Letters

Letters to the editor dated September 20, 2021

| Updated on September 20, 2021

Undeserved beneficiaries

This refers to ‘Feasible fiscal strategies for India’ (September 20). While strategies have been executed to plug the misuse of subsidised food articles and direct benefit transfer to the deserving people, the benefits are still being made use of by many undeserving beneficiaries causing substantial expenditure to the government.

The system of identifying and distributing benefits to deserving sections needs more review and consolidation to eliminate the ineligible from such benefits. The substantial investment made for creating assets in the public sector, in many cases, is underutilised and it is negatively impacting the resources. The government is under pressure to borrow money. It is not only affecting the interest rates in the market but the interest payouts of the government are rising as well.

The asset monetisation programme of the government is a crucial step to raise funds from those assets which are seldom generating any revenues.

VSK Pillai

Changanacherry, Kerala

Monetising assets

This refers to ‘NMP — Unlocking the hidden fortune’ (September 20). The belief that private players are anxiously waiting to participate in the plans of the government to monetise assets needs a reality check. Hard-nosed investors will first calculate the risk-reward ratio, and only if this avenue offers better returns than other investments will they invest.

And where will their profits come from? The pockets of those who use the assets. And what of those who cannot afford them? Leave them out of the equation? This cannot and should not be the attitude of any government.

The argument for NMP looks good on paper, but somewhere in the implementation all good intentions are likely to be lost.

Anthony Henriques

Mumbai

Boosting competitiveness

The Deloitte CEO’s observation that ‘FDI is the key to India becoming a $5 trillion economy’ (September 20), is to state the obvious. India has several advantages, such as availability of a highly skilled, cheap workforce; youth who can communicate adequately in English; a working democracy, and State governments vying with one another to attract businesses.

Though India has progressed considerably on World Bank’s ‘ease of doing business’ index, there are still several areas of improvement, such as contract enforceability, making the graduates passing out of colleges employable by equipping them with soft skills, keeping in check the pernicious tendency of providing employment to ‘sons of the soil’, improvement of infrastructure, besides giving sufficient publicity to all the steps taken to make India business-friendly.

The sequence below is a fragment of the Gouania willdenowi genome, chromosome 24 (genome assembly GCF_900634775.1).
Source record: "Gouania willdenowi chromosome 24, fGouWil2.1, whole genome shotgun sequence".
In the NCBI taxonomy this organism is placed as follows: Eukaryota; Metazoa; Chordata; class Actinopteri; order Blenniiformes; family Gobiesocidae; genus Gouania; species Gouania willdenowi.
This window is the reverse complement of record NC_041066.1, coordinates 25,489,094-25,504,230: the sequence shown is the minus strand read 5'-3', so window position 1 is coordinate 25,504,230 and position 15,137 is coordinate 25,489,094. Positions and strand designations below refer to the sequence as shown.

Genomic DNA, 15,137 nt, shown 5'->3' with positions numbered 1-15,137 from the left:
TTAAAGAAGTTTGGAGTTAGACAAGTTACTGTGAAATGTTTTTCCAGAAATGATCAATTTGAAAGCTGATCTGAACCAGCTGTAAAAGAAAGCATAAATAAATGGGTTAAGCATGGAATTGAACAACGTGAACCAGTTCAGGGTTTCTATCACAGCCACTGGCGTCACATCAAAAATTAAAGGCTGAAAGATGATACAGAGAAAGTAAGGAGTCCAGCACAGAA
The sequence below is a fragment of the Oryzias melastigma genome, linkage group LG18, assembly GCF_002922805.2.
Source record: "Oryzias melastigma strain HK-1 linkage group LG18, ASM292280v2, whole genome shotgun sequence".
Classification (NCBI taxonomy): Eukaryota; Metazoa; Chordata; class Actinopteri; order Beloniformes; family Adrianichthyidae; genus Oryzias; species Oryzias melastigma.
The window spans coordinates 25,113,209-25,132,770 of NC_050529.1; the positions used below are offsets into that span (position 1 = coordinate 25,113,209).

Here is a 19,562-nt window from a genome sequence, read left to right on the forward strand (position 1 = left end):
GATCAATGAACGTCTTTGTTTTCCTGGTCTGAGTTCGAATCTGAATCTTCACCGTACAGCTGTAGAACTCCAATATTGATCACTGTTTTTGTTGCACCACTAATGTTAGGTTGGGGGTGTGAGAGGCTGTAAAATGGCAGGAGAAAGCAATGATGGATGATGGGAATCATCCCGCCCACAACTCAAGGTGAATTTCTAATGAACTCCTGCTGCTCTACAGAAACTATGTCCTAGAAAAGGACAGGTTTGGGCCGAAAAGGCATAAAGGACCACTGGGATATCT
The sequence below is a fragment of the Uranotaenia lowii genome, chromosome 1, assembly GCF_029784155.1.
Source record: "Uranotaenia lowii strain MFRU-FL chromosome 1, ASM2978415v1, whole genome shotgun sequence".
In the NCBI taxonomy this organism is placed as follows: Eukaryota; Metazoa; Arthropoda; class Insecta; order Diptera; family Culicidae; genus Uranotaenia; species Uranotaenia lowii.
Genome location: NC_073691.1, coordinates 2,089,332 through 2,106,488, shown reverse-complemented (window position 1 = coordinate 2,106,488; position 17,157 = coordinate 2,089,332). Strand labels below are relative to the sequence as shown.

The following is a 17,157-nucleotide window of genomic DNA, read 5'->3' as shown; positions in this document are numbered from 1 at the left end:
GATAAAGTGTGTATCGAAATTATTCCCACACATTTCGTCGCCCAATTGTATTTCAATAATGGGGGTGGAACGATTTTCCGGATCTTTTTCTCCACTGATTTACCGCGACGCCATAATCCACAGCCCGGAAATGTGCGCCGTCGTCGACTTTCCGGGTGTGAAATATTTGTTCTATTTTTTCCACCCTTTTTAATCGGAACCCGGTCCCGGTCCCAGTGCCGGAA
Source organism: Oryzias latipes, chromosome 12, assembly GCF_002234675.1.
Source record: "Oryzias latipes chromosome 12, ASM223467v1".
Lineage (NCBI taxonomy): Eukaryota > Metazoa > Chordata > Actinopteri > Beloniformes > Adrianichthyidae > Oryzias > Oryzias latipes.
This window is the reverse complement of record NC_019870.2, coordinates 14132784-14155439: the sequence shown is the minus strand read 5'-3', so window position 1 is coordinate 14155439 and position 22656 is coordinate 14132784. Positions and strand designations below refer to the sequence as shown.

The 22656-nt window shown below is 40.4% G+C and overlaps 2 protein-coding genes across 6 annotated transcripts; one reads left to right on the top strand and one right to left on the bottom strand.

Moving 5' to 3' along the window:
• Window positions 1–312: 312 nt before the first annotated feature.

V Jayaraman

Chennai

Change of guard in Punjab

The unceremonious exit of Amarinder Singh from the post of chief minister of Punjab following his protracted unseemly turf war with Navjot Singh Sidhu who now holds the position of president of state unit of Congress does not spring any surprise. Despite having played a pivotal role in scripting the resurgence of Congress and ensuring victory for the party in the last two consecutive State assembly polls, Amarinder Singh’s failure to retain his hold over party's cadres including the legislators while letting bureaucrats emerge as a powerful force to reckon with in the corridors of power had precipitated his downfall.

M Jeyaram

Sholavandan, TN

Ford departure

This refers to ‘Cracking the Indian auto market: Why Ford lost and Hyundai won’ (September 20). Both Ford and Hyudai have chosen Chennai to set up their manufacturing facilities, Ford was a well known name but Hyundai was unheard of by most of us. Today, after 25 years, Hyundai has become the second largest automaker in India while Ford is exiting the country. Unlike in the US, Indian consumers prefer fuel efficiency, low pricing and attractive resale value, which Ford chose to ignore.

While Hyundai took on Maruti with a robust product to start with, Ford failed on this front.

Bal Govind

Noida

Published on September 20, 2021

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